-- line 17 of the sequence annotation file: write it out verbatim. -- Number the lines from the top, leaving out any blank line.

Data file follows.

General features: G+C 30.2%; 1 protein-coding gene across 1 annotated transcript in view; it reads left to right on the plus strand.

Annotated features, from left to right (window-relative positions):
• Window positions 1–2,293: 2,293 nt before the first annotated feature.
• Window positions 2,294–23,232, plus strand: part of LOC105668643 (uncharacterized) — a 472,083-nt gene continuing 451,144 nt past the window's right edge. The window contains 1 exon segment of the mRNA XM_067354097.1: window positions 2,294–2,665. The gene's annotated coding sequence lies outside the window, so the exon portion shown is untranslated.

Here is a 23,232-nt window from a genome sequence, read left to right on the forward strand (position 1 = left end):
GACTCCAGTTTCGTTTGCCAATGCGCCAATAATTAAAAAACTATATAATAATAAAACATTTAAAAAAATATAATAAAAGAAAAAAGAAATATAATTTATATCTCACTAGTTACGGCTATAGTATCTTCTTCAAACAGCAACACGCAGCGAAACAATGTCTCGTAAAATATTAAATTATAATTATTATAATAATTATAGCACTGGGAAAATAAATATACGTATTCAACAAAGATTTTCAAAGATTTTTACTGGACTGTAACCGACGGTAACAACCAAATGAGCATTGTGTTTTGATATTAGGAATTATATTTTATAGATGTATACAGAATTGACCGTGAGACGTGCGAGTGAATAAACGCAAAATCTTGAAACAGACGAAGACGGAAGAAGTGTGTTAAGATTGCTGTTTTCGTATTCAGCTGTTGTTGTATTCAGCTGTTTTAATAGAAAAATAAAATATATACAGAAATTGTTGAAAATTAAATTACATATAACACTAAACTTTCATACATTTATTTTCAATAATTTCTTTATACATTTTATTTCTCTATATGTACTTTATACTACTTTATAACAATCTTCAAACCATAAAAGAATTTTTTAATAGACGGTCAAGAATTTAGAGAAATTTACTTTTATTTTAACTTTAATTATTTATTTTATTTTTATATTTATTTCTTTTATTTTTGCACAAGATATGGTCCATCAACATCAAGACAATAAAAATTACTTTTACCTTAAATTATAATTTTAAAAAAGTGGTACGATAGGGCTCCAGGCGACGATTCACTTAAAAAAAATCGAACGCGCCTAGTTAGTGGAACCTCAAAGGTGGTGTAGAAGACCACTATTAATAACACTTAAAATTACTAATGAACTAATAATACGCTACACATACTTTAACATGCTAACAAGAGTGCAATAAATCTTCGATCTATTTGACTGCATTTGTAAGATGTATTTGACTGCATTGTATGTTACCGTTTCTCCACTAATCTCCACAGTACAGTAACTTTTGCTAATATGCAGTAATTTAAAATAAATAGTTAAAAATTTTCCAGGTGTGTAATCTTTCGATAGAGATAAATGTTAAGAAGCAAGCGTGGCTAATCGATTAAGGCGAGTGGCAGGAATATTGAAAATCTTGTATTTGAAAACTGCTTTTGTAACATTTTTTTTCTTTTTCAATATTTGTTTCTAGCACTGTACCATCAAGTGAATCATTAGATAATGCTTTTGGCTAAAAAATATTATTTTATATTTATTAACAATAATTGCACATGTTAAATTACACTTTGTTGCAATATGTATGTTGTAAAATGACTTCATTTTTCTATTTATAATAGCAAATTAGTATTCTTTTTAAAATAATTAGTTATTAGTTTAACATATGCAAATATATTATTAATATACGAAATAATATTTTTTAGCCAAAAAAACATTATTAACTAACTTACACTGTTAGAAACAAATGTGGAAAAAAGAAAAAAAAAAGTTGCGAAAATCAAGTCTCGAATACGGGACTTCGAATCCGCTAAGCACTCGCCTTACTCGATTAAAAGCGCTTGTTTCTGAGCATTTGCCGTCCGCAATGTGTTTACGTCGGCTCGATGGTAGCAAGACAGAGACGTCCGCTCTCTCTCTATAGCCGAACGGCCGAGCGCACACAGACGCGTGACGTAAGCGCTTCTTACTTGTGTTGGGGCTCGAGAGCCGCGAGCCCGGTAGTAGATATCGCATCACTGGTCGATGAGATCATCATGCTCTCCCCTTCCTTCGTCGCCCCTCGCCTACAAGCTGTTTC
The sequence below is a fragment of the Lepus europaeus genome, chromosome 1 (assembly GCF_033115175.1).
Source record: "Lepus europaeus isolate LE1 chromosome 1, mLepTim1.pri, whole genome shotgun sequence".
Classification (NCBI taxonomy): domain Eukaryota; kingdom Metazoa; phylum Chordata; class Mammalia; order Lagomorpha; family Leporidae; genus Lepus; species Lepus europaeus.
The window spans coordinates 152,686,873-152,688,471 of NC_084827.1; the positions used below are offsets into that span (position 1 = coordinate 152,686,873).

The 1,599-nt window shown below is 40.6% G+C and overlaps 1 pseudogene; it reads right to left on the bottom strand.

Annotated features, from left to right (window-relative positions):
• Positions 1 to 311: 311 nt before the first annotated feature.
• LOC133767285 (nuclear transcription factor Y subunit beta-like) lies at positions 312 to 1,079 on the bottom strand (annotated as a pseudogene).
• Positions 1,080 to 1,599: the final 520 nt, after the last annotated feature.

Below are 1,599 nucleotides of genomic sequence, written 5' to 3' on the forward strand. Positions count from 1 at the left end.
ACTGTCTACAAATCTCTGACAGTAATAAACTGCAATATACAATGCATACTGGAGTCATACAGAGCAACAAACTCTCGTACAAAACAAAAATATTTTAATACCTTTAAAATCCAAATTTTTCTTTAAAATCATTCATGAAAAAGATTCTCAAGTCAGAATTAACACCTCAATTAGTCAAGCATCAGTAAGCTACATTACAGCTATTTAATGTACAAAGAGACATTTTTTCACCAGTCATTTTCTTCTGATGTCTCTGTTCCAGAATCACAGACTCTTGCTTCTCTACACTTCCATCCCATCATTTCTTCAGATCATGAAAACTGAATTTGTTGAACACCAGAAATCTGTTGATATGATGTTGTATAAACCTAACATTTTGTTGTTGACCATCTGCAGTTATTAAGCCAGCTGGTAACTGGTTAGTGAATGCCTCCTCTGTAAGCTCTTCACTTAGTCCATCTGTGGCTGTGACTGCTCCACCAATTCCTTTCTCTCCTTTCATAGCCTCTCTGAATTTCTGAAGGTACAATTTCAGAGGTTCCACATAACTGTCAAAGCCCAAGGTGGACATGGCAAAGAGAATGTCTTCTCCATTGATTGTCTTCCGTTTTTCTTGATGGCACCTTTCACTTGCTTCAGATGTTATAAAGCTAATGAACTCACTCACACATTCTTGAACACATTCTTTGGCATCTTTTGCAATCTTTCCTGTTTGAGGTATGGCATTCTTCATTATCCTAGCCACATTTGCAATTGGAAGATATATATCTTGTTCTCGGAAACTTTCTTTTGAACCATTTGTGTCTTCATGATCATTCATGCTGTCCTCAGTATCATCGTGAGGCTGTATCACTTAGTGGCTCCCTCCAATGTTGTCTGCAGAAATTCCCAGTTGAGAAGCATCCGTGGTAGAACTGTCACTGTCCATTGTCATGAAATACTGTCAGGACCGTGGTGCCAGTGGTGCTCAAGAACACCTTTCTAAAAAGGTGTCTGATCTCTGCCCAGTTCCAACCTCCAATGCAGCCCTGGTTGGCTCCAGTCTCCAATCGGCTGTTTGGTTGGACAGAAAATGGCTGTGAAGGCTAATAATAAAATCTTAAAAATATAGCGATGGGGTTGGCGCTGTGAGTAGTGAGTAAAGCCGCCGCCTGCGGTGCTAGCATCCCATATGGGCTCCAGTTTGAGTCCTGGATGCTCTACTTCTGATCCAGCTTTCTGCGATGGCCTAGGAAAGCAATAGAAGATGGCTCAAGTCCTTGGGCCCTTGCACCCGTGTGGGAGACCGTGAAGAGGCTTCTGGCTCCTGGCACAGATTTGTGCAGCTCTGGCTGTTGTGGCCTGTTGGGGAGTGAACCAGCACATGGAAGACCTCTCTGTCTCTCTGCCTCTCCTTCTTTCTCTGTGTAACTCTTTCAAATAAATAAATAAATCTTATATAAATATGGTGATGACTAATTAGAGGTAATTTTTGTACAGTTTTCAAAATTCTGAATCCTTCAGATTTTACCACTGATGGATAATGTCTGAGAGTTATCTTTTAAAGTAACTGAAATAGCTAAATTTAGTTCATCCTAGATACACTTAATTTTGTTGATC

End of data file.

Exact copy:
ACTGTCTACAAATCTCTGACAGTAATAAACTGCAATATACAATGCATACTGGAGTCATACAGAGCAACAAACTCTCGTACAAAACAAAAATATTTTAATACCTTTAAAATCCAAATTTTTCTTTAAAATCATTCATGAAAAAGATTCTCAAGTCAGAATTAACACCTCAATTAGTCAAGCATCAGTAAGCTACATTACAGCTATTTAATGTACAAAGAGACATTTTTTCACCAGTCATTTTCTTCTGATGTCTCTGTTCCAGAATCACAGACTCTTGCTTCTCTACACTTCCATCCCATCATTTCTTCAGATCATGAAAACTGAATTTGTTGAACACCAGAAATCTGTTGATATGATGTTGTATAAACCTAACATTTTGTTGTTGACCATCTGCAGTTATTAAGCCAGCTGGTAACTGGTTAGTGAATGCCTCCTCTGTAAGCTCTTCACTTAGTCCATCTGTGGCTGTGACTGCTCCACCAATTCCTTTCTCTCCTTTCATAGCCTCTCTGAATTTCTGAAGGTACAATTTCAGAGGTTCCACATAACTGTCAAAGCCCAAGGTGGACATGGCAAAGAGAATGTCTTCTCCATTGATTGTCTTCCGTTTTTCTTGATGGCACCTTTCACTTGCTTCAGATGTTATAAAGCTAATGAACTCACTCACACATTCTTGAACACATTCTTTGGCATCTTTTGCAATCTTTCCTGTTTGAGGTATGGCATTCTTCATTATCCTAGCCACATTTGCAATTGGAAGATATATATCTTGTTCTCGGAAACTTTCTTTTGAACCATTTGTGTCTTCATGATCATTCATGCTGTCCTCAGTATCATCGTGAGGCTGTATCACTTAGTGGCTCCCTCCAATGTTGTCTGCAGAAATTCCCAGTTGAGAAGCATCCGTGGTAGAACTGTCACTGTCCATTGTCATGAAATACTGTCAGGACCGTGGTGCCAGTGGTGCTCAAGAACACCTTTCTAAAAAGGTGTCTGATCTCTGCCCAGTTCCAACCTCCAATGCAGCCCTGGTTGGCTCCAGTCTCCAATCGGCTGTTTGGTTGGACAGAAAATGGCTGTGAAGGCTAATAATAAAATCTTAAAAATATAGCGATGGGGTTGGCGCTGTGAGTAGTGAGTAAAGCCGCCGCCTGCGGTGCTAGCATCCCATATGGGCTCCAGTTTGAGTCCTGGATGCTCTACTTCTGATCCAGCTTTCTGCGATGGCCTAGGAAAGCAATAGAAGATGGCTCAAGTCCTTGGGCCCTTGCACCCGTGTGGGAGACCGTGAAGAGGCTTCTGGCTCCTGGCACAGATTTGTGCAGCTCTGGCTGTTGTGGCCTGTTGGGGAGTGAACCAGCACATGGAAGACCTCTCTGTCTCTCTGCCTCTCCTTCTTTCTCTGTGTAACTCTTTCAAATAAATAAATAAATCTTATATAAATATGGTGATGACTAATTAGAGGTAATTTTTGTACAGTTTTCAAAATTCTGAATCCTTCAGATTTTACCACTGATGGATAATGTCTGAGAGTTATCTTTTAAAGTAACTGAAATAGCTAAATTTAGTTCATCCTAGATACACTTAATTTTGTTGATC